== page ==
Interferometric Detection of Gravitational Waves :
5 Needed Breakthroughs -- David Blair
[ After David Shoemaker of LIGO and Jean-Yves Vinet of Virgo, today we present Prof. David Blair's list of 5 breakthroughs that he expects to see in his field of research -- the interferometric detection of gravitational waves -- the topic that we are currently focusing on.
David Blair is Director of the Australian International Gravitational Research Centre (AIGRC) and a Professor of the University of Western Australia, Nedlands. Since late 1980's he is leading the Australian research effort for the detection of gravitational waves.
In the 1980's he built a very sensitive resonant mass detector called NIOBE, consisting of a huge bar of the metal niobium cooled to a few degrees above absolute zero. This detector operated as part of a world wide network which set upper limits on the number of bursts from our galaxy. These results implied that there was no unexpected population of sources such as coalescing black holes in our Milky Way.
In the 1990's Blair with colleagues across Australia proposed setting up an Australian large scale interferometer detector AIGO. Phase 1 of this project has been substantially completed. It is located at Gingin, Western Australia, on a large site set aside for a long baseline detector. The current facility is working to develop the technology for the next stage, an Advanced high optical power interferometer. It uses high power lasers developed by Prof Jesper Munch's group at the University of Adelaide, and control systems developed by LIGO and by Prof David McClelland's group of the Australian National University.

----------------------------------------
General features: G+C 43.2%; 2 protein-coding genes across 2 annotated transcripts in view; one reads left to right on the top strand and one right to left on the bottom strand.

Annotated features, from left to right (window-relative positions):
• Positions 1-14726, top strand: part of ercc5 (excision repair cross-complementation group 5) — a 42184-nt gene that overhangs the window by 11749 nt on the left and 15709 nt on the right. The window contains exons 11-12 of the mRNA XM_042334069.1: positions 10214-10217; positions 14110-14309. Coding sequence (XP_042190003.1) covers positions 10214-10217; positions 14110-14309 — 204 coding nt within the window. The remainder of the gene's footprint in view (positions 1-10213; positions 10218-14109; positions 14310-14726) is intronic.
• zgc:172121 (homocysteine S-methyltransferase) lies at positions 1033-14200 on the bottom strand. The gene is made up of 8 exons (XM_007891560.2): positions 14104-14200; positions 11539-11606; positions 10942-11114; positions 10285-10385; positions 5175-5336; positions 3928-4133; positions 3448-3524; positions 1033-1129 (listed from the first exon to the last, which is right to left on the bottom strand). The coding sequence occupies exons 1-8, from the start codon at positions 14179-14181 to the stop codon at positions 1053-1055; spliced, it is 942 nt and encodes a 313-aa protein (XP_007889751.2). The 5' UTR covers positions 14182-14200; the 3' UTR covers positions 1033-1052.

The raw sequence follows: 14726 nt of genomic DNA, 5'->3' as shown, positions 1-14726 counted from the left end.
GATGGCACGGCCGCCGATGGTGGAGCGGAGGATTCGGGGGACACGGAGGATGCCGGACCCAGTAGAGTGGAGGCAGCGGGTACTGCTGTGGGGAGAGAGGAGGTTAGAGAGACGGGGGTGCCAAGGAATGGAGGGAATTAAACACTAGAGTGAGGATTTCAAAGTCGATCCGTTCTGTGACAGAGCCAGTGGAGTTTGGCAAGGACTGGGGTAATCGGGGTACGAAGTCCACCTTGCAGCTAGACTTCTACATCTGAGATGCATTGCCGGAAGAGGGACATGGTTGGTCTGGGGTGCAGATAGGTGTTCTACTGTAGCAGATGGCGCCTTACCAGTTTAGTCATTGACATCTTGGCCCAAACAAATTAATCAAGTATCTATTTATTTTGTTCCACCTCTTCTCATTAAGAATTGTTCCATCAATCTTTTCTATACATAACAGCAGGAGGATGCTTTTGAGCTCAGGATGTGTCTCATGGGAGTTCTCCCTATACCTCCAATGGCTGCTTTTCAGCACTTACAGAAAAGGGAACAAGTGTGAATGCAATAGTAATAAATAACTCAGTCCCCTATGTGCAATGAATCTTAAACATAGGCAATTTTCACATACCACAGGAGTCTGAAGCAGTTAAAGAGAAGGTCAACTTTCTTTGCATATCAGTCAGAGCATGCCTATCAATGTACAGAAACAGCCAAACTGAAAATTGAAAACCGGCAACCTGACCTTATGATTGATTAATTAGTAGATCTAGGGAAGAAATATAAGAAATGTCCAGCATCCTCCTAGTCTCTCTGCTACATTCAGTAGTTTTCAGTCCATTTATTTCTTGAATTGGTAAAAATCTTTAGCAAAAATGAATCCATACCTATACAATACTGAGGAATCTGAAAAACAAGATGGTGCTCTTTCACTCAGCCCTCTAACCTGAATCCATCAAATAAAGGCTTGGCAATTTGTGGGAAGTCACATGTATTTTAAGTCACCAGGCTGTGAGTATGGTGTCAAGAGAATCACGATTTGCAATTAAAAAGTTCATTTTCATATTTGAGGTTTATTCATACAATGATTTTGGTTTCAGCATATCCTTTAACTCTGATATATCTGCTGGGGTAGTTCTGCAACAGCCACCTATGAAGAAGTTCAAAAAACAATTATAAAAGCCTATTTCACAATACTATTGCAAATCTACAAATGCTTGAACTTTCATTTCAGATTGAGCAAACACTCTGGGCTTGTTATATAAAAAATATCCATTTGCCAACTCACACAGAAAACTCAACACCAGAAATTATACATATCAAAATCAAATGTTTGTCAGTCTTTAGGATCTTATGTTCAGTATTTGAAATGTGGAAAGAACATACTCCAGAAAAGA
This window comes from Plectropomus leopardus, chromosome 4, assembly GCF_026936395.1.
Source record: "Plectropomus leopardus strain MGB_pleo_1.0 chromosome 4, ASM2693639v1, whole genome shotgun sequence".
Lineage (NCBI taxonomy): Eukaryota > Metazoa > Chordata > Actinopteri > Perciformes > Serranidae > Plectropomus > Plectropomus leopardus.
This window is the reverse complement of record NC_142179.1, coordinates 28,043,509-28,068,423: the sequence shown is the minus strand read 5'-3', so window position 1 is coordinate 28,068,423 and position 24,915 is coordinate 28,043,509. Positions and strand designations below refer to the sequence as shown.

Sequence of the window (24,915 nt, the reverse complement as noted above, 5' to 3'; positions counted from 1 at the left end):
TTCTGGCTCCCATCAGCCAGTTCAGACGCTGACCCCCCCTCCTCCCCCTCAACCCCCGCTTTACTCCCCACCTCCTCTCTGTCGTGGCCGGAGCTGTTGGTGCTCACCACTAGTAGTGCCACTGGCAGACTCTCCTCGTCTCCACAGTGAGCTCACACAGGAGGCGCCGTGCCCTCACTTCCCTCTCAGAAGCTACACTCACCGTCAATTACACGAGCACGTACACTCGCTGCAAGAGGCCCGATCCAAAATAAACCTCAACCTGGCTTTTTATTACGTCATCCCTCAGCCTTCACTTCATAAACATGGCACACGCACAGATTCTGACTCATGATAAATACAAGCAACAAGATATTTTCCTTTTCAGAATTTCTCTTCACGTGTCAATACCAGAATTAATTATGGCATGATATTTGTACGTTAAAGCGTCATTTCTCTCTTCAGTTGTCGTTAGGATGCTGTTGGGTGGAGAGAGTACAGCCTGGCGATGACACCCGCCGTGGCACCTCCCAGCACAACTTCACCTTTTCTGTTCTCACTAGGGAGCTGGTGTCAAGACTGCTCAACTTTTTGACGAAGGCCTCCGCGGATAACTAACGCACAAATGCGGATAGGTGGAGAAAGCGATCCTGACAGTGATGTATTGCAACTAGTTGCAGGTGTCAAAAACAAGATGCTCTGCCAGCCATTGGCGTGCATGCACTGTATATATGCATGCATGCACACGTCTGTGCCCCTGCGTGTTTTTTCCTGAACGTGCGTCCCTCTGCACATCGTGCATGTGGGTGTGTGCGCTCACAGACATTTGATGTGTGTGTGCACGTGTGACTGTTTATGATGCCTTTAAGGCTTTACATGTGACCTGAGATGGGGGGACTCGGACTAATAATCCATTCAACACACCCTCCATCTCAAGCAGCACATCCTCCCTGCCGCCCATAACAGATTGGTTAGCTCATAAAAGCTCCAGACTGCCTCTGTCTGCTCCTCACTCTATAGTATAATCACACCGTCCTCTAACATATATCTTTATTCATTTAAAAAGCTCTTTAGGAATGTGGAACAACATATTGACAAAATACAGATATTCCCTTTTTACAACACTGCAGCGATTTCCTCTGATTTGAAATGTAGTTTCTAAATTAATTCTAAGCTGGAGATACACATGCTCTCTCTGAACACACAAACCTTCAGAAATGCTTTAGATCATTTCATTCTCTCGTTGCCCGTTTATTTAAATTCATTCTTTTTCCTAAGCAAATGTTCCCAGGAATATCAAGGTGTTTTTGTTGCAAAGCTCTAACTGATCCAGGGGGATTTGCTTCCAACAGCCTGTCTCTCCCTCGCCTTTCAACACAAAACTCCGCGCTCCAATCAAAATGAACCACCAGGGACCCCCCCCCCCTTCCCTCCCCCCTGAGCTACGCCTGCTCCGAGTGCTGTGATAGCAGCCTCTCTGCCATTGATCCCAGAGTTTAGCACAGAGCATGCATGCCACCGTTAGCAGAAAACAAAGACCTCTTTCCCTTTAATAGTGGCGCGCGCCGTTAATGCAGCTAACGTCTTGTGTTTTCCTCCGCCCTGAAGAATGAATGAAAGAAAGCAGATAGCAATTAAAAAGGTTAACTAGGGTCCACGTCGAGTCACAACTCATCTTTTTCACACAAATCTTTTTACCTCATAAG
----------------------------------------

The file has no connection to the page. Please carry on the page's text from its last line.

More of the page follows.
The Gingin facility is a joint facility of the Australian Consortium for Gravitational Astronomy and the LIGO Scientific Collaboration. The main focus of research is on developing control systems for very high power suspended optics in which thermal effects and radiation pressure effects must be carefully controlled. When the Australian detector is developed into a full scale observatory it will contribute a large improvement to the angular resolution of the world wide network, and enable signals to be identified with distant host galaxies - roughly a 16 fold increase in the number of potential host galaxies.
He also plays an important role in the activities of the Gravity Discovery Centre, the associated award winning public education centre on the AIGO site. It's an inspirational self supporting, non-profit public education and tourism centre that focusses on the big questions of Life and the Universe, and the extraordinary biodiversity of Wallingup Plain.
- 2Physics.com Team ]
"1.First detection of a single event to prove the viability of gravitational wave detection and the existence of detectable waves.
2. Demonstration of high optical power interferometry to pave the way for advanced detectors.
3. Operation of advanced detectors and the detection of frequent GW signals.
4.Operation of detectors with sensitivity better than the standard quantum limit.
5. Detection of cosmological gravitational waves from the big bang and tests of the theory of inflation. "
Relevant Links: AIGRC Gravity Discovery Centre LIGO Science Colloaboration